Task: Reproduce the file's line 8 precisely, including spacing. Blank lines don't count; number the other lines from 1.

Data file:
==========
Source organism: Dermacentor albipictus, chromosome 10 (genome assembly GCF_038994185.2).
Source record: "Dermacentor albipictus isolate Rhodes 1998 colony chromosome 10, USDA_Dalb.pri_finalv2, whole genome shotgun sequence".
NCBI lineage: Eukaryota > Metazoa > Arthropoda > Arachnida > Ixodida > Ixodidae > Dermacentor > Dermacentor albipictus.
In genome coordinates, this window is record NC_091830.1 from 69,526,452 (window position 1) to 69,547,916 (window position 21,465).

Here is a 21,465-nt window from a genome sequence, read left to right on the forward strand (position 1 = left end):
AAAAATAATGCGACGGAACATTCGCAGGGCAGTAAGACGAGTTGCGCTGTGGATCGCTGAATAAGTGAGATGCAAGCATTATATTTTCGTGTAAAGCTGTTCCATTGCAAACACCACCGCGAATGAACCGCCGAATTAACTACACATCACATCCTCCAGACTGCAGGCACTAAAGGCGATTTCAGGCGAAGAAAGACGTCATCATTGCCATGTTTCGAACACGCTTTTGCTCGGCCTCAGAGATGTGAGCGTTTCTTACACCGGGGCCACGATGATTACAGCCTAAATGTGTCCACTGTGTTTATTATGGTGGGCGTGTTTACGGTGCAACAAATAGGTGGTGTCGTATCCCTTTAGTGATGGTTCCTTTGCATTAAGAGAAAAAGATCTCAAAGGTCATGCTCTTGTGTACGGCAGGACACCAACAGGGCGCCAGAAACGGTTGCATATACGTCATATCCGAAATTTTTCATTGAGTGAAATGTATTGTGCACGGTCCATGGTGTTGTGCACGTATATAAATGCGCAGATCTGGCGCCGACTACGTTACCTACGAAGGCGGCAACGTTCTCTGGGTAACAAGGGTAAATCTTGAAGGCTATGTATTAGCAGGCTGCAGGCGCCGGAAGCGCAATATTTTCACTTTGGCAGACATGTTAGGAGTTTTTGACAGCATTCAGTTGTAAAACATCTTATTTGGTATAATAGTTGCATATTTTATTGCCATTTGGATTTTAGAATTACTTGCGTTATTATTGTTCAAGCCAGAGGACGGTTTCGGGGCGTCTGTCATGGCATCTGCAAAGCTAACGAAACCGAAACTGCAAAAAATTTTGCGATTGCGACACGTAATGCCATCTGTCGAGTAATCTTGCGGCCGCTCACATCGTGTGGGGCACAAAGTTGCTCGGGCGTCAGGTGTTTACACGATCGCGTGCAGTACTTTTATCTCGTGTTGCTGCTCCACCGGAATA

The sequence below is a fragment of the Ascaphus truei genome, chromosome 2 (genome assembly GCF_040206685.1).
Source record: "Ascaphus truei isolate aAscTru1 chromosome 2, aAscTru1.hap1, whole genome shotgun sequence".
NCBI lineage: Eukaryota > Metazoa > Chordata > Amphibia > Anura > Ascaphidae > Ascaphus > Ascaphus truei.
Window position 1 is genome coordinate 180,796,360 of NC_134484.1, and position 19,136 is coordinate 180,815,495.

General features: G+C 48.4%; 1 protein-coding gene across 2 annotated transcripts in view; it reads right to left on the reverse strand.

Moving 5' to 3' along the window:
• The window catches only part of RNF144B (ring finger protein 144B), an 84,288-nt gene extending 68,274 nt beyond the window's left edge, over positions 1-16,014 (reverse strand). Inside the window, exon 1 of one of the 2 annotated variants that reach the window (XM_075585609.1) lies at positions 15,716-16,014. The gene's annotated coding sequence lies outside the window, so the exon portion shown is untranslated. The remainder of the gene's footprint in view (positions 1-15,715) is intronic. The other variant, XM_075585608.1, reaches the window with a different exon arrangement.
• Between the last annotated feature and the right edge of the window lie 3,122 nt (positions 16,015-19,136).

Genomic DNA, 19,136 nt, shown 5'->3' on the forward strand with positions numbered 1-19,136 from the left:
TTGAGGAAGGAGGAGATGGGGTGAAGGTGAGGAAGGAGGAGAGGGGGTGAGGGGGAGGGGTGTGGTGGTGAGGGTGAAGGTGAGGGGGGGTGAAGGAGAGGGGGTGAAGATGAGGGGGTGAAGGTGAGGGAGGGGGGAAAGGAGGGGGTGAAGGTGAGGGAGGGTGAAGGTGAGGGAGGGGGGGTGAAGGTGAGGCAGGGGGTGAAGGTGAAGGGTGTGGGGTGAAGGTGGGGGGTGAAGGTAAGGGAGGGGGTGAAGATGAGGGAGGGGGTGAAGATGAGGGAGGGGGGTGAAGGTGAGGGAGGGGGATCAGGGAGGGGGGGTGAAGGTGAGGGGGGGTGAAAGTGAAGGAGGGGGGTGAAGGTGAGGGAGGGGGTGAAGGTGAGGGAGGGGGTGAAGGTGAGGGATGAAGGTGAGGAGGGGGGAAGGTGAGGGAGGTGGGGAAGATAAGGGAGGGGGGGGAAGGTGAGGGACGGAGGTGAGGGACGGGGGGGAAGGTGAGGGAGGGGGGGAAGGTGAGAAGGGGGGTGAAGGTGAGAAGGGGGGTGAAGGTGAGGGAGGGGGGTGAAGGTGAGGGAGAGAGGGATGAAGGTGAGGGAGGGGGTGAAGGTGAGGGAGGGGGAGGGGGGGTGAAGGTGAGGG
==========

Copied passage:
Source record: "Ascaphus truei isolate aAscTru1 chromosome 2, aAscTru1.hap1, whole genome shotgun sequence".